On 3 October, 2016 At 19:31
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You Can Stop the Defense When You Hold Up an Ace
Usually the Strategic Play Is Pulled on the Original Lead, but in this Case the Declarer Used It Against the Second By WILLIAM E. MrKENNEY Secretary, American Bridge League
Against a no trump contract, the enemy usually endeavors to promote its long suit and to establish low card tricks by using high cards as entries. However, the hold-up is a strategic play of the declarer that may offset this attack. Generally, the hold-up is applied on the opening suit, but in today’s hand we find it applied on the second suit and not against the original leader.
Over the one diamond. West could not be criticized if he bid one spade, even though vulnerable, as a bid of one shows a hand too weak for a negative double. In other words, West does not wish to play the hand of two spades unless East has an exceptionally fine hand. After West’s pass. North shows the safety of the hand with a bid of two diamonds. South shows the diamond suit to be a four-carder with a bid of two no trump, which is constructive, and North, due to his four-card spade suit, has a right to try for game.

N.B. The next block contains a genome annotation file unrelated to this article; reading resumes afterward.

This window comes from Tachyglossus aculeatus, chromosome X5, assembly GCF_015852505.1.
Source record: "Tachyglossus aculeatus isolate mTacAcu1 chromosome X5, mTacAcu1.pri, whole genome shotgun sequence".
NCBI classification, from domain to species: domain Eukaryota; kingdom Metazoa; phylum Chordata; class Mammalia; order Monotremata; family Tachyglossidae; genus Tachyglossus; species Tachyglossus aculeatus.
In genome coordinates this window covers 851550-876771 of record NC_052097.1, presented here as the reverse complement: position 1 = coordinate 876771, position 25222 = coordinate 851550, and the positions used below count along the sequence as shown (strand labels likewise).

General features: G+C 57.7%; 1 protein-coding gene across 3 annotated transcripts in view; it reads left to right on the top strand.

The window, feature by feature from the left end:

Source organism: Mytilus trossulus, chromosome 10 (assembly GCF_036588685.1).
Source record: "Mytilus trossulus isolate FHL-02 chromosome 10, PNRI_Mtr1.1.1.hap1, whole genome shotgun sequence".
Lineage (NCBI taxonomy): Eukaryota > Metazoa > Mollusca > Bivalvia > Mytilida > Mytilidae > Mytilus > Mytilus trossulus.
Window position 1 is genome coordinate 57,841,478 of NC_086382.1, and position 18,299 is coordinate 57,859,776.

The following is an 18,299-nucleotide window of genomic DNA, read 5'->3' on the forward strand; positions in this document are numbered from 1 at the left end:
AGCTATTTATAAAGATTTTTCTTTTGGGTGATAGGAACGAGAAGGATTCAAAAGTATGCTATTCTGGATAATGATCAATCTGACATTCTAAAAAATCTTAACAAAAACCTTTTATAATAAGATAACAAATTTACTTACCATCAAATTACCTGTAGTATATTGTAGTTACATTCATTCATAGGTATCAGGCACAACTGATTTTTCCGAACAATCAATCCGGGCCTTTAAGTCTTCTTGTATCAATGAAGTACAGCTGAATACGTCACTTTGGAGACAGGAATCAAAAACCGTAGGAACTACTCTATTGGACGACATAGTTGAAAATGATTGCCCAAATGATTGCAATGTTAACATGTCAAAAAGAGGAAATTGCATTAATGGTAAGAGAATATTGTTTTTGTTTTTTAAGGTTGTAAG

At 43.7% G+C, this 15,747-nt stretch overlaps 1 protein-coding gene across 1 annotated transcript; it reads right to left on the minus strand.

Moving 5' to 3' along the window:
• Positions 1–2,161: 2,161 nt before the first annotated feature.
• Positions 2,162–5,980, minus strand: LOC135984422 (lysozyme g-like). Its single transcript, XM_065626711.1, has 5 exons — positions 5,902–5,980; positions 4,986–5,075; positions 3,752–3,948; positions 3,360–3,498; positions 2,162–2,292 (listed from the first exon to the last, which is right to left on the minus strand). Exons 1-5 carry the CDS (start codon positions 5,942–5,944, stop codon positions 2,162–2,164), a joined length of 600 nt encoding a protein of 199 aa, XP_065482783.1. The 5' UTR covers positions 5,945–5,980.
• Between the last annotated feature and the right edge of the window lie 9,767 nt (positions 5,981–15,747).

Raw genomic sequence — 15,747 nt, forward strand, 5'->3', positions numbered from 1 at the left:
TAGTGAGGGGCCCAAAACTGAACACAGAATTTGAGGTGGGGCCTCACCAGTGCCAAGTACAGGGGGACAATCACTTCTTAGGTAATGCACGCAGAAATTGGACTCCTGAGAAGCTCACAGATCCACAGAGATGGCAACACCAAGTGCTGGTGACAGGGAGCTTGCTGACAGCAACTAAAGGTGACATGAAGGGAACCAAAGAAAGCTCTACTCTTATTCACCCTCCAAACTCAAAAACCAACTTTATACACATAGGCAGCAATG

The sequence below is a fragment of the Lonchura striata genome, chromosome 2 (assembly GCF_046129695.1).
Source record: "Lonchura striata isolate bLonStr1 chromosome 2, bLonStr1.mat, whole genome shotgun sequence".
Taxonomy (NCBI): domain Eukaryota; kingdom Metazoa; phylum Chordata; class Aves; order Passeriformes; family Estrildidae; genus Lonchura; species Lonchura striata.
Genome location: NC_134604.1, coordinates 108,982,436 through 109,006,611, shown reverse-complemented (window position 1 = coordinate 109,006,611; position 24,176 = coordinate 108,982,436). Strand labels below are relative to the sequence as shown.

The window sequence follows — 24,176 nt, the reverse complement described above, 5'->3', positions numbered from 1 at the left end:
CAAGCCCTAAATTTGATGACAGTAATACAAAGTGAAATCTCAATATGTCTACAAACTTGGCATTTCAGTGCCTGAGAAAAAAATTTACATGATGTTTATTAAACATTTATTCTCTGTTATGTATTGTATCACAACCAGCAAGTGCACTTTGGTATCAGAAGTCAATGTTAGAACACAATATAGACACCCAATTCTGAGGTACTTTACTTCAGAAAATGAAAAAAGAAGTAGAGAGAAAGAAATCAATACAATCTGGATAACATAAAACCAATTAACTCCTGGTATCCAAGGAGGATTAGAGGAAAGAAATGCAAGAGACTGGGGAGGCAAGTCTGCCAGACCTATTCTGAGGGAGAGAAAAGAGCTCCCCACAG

West’s opening lead is the three of spades, which East wins with the king. If East returns a spade it will estabish two spade tricks in dummy. East’s best return is to shift to the king of clubs and here is where the declarer must employ the hold-up. A trick is needed in spades for declarer to go game. As West is marked with the are of spades, the declarer must hold up until the third round, hoping that East has at least lour clubs. This will exhaust West of clubs. The third club trick is won by South with the ace, and he inmediately returns the jack of spades.
All West can do is to win with the ace and return a heart, hoping to find has partner with the ace of hearts. A small heart is played from dummy, East puts in the queen, South wins the trick with the ace and the rest of the tricks are his. If he had won the clubs before the third round, West would have gone in with the ace of spades, returned a club, and East would have made three club tricks instead of two enough to defeat the contract.
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